Business cycles have run 7.9 years on average over the past 75 years. This means we are overdue for a downturn in the economy, partially due to the Federal Reserve extending this business cycle with sustained historically low interest rates. Today, valuations are extremely high once again and M&A activity is strong for now. The primary limiting factor to deals getting done are demanding CEOs and business owners that require extremely high prices for companies that were not sellable just five years ago, despite a lot of interest and cash from potential buyers.
Whether you decide to sell your company in today's hot market, or prefer to hold and grow your business further (and risk another drop in the market), there are certain key areas that you need to focus on to build value and make your business more attractive to current and future buyers. Seek advice from a business advisor that is experienced in mergers and acquisitions and that can guide you through the process with seasoned negotiating skills.
Simply stated, make your business irresistible to strategic buyers and private equity firms. A strategy to make your business irresistible to prospective acquirers may generate the greatest return in your life time. After all, I tell our clients on a regular basis, you never know when the perfect buyer will knock on your door. Now (and on-going) is the time to prepare for the sale of your business - especially when this will also result in higher sales and profits along the way.
Below are key factors that you must employ in your business to build value, make your company sellable and attractive to current and future buyers.
The growth rate of your business is critical to the value of your business and the attractiveness of an acquirer. Businesses that grow at 10% - 15% per year are not attractive to buyers given the many other options they have to acquire faster growing businesses. If your growth rate is slow or stagnant, there are issues that you need to address in your business if you expect to A) maximize your profits and B) exit at some point in the future. This key factor applies to all types of businesses all the time.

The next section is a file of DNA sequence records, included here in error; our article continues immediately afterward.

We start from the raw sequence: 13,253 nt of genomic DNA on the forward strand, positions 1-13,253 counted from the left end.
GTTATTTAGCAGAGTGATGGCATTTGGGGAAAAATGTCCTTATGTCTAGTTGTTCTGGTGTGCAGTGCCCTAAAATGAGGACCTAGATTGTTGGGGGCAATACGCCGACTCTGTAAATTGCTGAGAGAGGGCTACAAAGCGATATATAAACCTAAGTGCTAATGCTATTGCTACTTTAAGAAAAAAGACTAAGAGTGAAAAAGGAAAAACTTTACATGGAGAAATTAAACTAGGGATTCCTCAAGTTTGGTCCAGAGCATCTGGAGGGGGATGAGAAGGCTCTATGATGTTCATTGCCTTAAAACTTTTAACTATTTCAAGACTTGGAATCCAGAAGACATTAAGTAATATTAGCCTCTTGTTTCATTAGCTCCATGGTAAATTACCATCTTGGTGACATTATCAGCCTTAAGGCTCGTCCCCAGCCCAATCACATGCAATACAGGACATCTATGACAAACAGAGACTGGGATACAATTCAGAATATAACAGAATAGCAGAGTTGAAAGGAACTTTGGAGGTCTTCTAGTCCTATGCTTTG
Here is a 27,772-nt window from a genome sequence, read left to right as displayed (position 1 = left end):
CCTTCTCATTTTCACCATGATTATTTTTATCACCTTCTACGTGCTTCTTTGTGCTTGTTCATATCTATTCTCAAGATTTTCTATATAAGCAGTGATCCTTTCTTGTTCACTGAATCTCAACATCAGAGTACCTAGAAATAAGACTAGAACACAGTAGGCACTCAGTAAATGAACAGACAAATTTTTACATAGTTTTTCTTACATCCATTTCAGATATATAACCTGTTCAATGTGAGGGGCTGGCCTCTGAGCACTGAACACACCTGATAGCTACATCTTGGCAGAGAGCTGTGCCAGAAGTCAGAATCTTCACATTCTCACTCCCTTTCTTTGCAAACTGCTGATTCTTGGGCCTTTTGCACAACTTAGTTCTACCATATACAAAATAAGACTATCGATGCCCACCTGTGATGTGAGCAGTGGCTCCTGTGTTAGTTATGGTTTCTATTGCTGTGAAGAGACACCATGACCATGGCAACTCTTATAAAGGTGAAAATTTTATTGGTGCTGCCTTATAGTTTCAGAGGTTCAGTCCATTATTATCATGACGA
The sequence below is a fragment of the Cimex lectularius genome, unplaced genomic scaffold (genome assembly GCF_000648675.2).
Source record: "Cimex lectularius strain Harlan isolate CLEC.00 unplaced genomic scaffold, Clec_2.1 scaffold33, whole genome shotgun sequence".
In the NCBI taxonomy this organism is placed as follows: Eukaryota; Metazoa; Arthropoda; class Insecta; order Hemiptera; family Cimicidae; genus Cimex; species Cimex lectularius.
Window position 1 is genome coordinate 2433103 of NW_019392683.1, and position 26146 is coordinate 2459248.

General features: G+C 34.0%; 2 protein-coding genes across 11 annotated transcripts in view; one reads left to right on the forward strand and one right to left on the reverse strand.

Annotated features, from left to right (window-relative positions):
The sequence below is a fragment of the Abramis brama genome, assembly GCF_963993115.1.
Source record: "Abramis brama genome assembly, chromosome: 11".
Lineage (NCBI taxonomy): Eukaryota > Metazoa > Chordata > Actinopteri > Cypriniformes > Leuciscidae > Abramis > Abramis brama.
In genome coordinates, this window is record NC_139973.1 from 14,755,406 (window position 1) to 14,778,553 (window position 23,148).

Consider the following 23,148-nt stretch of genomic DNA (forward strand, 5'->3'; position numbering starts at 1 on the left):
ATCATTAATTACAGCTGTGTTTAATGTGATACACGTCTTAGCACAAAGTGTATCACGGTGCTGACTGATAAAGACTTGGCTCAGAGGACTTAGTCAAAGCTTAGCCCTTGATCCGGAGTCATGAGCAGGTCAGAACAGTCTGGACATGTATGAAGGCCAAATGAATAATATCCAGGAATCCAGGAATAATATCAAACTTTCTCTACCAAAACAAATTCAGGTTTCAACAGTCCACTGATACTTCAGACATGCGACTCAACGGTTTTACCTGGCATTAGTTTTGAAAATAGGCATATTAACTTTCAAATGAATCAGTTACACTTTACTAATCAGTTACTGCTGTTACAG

Size of Your Company and the Markets You Serve
Companies that are dedicating people and resources to acquiring other companies tend to focus on larger companies. It takes just as much (actually more) time to secure a buyer and perform an acquisition on a small company than it does to acquire a mid-size or large company. Acquirers are looking for revenue and profits that will move the needle on their business. They want strong management, large markets served for future growth and revenue that is substantial and predictable. Kick into growth mode to generate your golden opportunity to sell.
If you are only as good as your last project, you are in trouble today. Acquirers see value in recurring, contracted revenue. Not just loyal customers that buy semi-regularly, but a strategy and business model with long-term, contracted customers that is forecastable and predictable. Not all customers need to be this sure bet, but you need to have a business that has sticky products and services and staying power to attract buyers in order to have them pay you handsomely for your many years of hard work.
Gross Profit and Gross Margins
Your Gross Profit Margin (GPM), or Sales less Cost of Goods Sold divided by Sales, is the number one factor that points to the profitability of providing your product or service (before overhead/expenses). Acquirers are attracted to businesses with high GPM as this will typically result in high Net Profit, Net Profit Margin and Earnings Before Interest, Taxes, Depreciation and Amortization (EBITDA).
Depending on your type of business (manufacturing vs. services vs. software have very different Gross Profit Margins), you need to have GPM that is at or higher than other companies in your industry to optimize your value. If your Gross Margins are low, seek advice from a business advisor as you are leaving a lot of profits on the table, as well as, penalizing your business value substantially.
Strong management is a key factor in running and growing a sustainable business that is attractive to buyers. Interim management (business advisors, CPAs, attorneys, etc.) work well for smaller companies until they reach a certain size where permanent management team members can be hired. If you are the lone senior executive in your company, you need to reposition things to enable growth and build value in your business.
Mergers & Acquisitions Advisor
In my last deal, the buyer thanked me for being involved and making the deal come together. He stated that without an M&A advisor, they simply can't get deals done. He added that CEOs and business owners frankly don't have the time, expertise, perspective, deal knowledge and process orientation to get through an acquisition and it is a shame. Buyers pass on many opportunities due to these factors, especially given the many owners that actually want to sell but sabotage their own exit because the owner or CEO doesn't have the experience, expertise or time to manage and negotiate the sales process.
CEO Advisor, Inc. has decades of expertise in hands-on advising of CEOs, presidents and owners of small and mid-size businesses, including building value and buying and selling companies. Contact Mark Hartsell, a trusted business advisor, today for a no cost initial consultation by calling (949) 629-2520 or emailing MHartsell@CEOAdvisor.com.